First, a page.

Verbally transferring information in order to get someone to act
The person who is listening to the pitch
Whether or not they will support your idea in a way which moves it forward
Successful, charismatic

1. Start by stepping back
Don’t start too far in. “My project is…” Entrepreneurs know all the details of the project but need to provide background, contextualise how this meets decision maker’s goal. Assess audience expectations, level of expertise. Start with opening statement making it easy to understand your idea.
2. Write your pitch to be spoken
Use a pace at which listeners can absorb information.
Remember, can’t use bullets, headers, footnotes, allow re-reading or skimming, in a verbal pitch.
Be careful about level of detail. Make sentences short, brisk and direct.
3. Let the audience be the judge
Avoid telling the decision maker what to think or how to feel. Do not say: “You’re going to love this. I have an amazing idea for you. This project could be a game-changer. This project could revolutionise the industry.” High level decision makers hear these phrases all the time.
Decision makers resent being told how to think or feel. Instead, use third party validation. Someone who has credibility with that decision maker.
4. Sell yourself as well as your idea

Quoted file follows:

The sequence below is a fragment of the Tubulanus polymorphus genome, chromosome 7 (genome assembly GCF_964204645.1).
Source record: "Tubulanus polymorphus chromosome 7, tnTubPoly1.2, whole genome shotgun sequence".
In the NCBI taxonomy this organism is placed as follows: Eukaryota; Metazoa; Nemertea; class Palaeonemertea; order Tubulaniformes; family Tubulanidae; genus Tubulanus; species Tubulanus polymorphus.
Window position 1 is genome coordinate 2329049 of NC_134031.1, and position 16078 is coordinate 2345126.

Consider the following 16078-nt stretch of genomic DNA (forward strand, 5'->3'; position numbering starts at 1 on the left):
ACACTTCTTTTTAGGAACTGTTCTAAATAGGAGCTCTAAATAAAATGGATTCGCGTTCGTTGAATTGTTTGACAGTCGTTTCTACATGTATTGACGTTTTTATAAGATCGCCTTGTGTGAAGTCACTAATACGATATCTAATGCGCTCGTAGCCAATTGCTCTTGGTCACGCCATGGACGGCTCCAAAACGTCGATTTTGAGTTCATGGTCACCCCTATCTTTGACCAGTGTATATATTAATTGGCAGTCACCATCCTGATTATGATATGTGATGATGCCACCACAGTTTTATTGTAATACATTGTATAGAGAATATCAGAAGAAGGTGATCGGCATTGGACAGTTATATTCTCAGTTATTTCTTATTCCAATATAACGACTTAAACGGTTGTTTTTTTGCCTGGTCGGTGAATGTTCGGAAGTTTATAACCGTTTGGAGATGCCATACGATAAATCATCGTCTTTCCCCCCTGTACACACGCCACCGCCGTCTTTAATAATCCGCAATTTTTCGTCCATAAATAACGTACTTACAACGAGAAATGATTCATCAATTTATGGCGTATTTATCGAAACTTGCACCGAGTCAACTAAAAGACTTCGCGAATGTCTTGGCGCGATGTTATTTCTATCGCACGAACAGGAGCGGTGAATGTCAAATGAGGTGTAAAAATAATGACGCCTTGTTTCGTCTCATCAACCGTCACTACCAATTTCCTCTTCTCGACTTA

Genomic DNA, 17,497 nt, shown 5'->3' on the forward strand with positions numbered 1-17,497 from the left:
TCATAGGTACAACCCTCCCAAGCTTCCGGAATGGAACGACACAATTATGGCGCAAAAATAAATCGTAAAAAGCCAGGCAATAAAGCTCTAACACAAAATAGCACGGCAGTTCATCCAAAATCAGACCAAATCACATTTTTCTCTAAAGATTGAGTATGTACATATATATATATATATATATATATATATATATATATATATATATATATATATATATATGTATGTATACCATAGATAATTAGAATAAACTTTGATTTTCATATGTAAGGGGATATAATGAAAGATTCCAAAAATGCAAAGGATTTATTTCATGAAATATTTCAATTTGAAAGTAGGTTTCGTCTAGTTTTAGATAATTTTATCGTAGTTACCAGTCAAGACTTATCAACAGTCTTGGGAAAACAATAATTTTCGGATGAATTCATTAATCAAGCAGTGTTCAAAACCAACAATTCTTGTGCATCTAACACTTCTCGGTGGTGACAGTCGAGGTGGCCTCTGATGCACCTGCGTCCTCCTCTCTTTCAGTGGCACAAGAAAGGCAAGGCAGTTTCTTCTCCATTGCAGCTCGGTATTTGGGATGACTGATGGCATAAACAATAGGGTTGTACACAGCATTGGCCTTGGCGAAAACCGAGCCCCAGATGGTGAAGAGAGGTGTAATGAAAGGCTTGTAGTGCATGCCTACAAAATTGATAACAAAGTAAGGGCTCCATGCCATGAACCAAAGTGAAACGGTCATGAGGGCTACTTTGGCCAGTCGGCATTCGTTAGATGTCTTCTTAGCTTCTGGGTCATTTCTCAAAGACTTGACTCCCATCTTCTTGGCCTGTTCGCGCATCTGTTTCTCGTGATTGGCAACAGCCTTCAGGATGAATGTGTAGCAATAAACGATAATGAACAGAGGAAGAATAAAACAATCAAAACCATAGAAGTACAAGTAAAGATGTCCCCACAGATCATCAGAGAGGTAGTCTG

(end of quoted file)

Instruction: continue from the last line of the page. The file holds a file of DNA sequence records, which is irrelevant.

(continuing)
Decision makers are investing in your ability to bring your idea to life. Are you uniquely qualified to deal with obstacles and changes on the way? Answer the hidden question.
First category of questions: talking about the product.
• What is it
• What’s it for
• How much does it cost
• What’s the time line
Second category of question relates to pitcher and their team
(i) How did you come up with this idea?
Decision maker is really asking what unique expertise or experience you have that allowed you to see this opportunity.
Answer: “I have been obsessed with this question for 9 years, I did my grad school thesis on it. I invested my own money to build a model. Then my key insight came when I realised it was significantly more efficient than I thought.”
(ii) What are your goals/what made you interested in this idea in the first place? What are some challenges you are looking forward to?
Pretend the decision maker has asked you: Do you have a story that exemplifies your expertise? Or, How does your personal philosophy relate to our company’s goals? Or, Why should I trust you?
This is an opportunity to sell self and unique expertise.
To develop answer to this question, Assess how you are different from people who do a similar job. Think about stories you could share that exemplify your expertise. Why are you the best person to bring your idea to life?